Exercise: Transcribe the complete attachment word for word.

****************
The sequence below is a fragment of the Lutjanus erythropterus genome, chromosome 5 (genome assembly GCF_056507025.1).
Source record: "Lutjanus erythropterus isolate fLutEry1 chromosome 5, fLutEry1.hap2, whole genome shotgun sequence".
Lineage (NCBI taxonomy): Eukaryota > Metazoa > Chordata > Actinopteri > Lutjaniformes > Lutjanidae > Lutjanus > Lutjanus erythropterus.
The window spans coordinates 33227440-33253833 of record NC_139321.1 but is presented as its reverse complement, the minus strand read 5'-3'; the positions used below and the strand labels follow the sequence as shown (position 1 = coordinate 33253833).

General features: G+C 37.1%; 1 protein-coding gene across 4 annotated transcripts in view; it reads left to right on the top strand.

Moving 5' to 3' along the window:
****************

The sequence below is a fragment of the Lutjanus erythropterus genome, chromosome 5 (genome assembly GCF_056507025.1).
Source record: "Lutjanus erythropterus isolate fLutEry1 chromosome 5, fLutEry1.hap2, whole genome shotgun sequence".
Lineage (NCBI taxonomy): Eukaryota > Metazoa > Chordata > Actinopteri > Lutjaniformes > Lutjanidae > Lutjanus > Lutjanus erythropterus.
The window spans coordinates 33227440-33253833 of record NC_139321.1 but is presented as its reverse complement, the minus strand read 5'-3'; the positions used below and the strand labels follow the sequence as shown (position 1 = coordinate 33253833).

General features: G+C 37.1%; 1 protein-coding gene across 4 annotated transcripts in view; it reads left to right on the top strand.

Moving 5' to 3' along the window: